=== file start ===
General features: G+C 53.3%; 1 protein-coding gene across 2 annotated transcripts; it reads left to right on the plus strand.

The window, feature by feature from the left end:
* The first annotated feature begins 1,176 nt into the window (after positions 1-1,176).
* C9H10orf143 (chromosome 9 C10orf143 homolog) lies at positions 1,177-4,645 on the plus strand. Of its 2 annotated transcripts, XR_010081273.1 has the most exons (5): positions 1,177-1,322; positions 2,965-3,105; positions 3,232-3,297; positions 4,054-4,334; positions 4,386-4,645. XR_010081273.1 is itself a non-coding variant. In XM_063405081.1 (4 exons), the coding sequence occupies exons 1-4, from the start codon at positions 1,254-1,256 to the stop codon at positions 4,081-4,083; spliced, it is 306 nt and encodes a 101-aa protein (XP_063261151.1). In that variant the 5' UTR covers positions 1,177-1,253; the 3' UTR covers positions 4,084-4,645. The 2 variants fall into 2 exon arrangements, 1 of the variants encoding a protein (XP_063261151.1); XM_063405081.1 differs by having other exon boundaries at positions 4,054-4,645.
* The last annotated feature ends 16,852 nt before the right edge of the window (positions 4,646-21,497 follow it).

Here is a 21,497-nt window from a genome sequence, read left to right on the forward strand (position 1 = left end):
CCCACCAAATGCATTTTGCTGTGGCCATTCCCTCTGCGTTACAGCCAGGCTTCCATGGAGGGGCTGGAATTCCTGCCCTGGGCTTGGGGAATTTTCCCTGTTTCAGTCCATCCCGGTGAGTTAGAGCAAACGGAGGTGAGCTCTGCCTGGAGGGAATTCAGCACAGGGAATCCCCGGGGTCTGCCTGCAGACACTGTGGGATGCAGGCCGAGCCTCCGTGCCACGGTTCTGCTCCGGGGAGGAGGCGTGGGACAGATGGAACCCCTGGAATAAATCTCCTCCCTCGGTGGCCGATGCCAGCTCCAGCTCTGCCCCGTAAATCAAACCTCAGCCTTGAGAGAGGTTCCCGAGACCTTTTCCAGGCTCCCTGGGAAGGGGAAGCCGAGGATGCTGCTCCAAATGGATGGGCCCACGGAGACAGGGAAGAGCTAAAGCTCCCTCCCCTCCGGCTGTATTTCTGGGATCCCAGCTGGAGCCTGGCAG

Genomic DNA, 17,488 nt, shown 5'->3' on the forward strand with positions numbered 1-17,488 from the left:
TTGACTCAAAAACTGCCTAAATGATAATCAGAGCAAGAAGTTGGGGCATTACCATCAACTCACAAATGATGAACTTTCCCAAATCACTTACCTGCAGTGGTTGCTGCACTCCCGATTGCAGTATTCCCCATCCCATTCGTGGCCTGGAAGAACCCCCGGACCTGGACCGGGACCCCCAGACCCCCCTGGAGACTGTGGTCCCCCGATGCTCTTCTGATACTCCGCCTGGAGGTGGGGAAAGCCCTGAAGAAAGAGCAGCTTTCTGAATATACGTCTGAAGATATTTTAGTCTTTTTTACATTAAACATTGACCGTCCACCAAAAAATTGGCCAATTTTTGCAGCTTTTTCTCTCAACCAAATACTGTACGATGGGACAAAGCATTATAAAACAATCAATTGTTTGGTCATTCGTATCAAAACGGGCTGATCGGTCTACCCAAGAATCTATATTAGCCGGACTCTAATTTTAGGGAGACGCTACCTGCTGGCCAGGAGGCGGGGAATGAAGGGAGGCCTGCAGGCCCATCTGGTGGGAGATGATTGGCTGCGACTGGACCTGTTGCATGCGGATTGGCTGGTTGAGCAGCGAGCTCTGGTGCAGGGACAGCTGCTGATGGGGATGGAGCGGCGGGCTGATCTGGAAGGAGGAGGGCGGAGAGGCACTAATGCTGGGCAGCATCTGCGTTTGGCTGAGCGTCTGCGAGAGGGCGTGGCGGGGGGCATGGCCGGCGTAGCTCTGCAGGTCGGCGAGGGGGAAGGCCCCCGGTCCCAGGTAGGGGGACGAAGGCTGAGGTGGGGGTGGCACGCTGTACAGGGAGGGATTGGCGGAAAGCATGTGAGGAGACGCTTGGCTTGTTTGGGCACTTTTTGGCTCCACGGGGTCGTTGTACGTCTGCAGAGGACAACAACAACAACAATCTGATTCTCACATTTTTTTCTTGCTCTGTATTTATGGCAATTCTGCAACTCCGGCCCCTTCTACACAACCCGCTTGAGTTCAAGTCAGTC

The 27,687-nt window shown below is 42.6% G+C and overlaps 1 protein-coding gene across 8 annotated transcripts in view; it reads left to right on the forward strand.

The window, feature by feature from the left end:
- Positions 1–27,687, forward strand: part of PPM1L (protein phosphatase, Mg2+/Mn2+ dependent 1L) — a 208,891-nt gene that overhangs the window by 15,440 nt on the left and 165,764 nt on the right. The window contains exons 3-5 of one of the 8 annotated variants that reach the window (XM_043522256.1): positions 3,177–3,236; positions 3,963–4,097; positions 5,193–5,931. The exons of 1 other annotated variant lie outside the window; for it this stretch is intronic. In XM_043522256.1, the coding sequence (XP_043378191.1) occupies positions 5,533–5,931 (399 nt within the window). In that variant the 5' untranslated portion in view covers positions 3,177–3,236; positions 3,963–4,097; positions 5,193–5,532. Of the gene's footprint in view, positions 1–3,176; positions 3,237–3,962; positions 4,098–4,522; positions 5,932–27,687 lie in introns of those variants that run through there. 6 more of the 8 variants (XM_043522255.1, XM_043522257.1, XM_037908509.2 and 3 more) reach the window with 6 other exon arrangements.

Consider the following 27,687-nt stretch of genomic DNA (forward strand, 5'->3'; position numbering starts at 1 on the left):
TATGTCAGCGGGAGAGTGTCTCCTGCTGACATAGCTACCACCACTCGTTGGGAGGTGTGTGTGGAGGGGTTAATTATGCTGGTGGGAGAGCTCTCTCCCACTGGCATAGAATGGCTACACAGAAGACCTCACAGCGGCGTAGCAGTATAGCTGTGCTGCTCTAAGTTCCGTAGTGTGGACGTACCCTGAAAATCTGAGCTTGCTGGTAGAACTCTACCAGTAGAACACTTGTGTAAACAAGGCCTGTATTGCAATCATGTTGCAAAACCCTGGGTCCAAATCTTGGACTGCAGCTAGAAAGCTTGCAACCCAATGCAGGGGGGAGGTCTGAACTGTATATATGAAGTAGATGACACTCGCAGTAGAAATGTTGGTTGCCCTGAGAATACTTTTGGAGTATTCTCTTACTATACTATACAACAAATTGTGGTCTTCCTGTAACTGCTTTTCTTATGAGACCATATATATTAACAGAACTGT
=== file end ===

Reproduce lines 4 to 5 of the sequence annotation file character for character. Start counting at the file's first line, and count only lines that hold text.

* C9H10orf143 (chromosome 9 C10orf143 homolog) lies at positions 1,177-4,645 on the plus strand. Of its 2 annotated transcripts, XR_010081273.1 has the most exons (5): positions 1,177-1,322; positions 2,965-3,105; positions 3,232-3,297; positions 4,054-4,334; positions 4,386-4,645. XR_010081273.1 is itself a non-coding variant. In XM_063405081.1 (4 exons), the coding sequence occupies exons 1-4, from the start codon at positions 1,254-1,256 to the stop codon at positions 4,081-4,083; spliced, it is 306 nt and encodes a 101-aa protein (XP_063261151.1). In that variant the 5' UTR covers positions 1,177-1,253; the 3' UTR covers positions 4,084-4,645. The 2 variants fall into 2 exon arrangements, 1 of the variants encoding a protein (XP_063261151.1); XM_063405081.1 differs by having other exon boundaries at positions 4,054-4,645.
* The last annotated feature ends 16,852 nt before the right edge of the window (positions 4,646-21,497 follow it).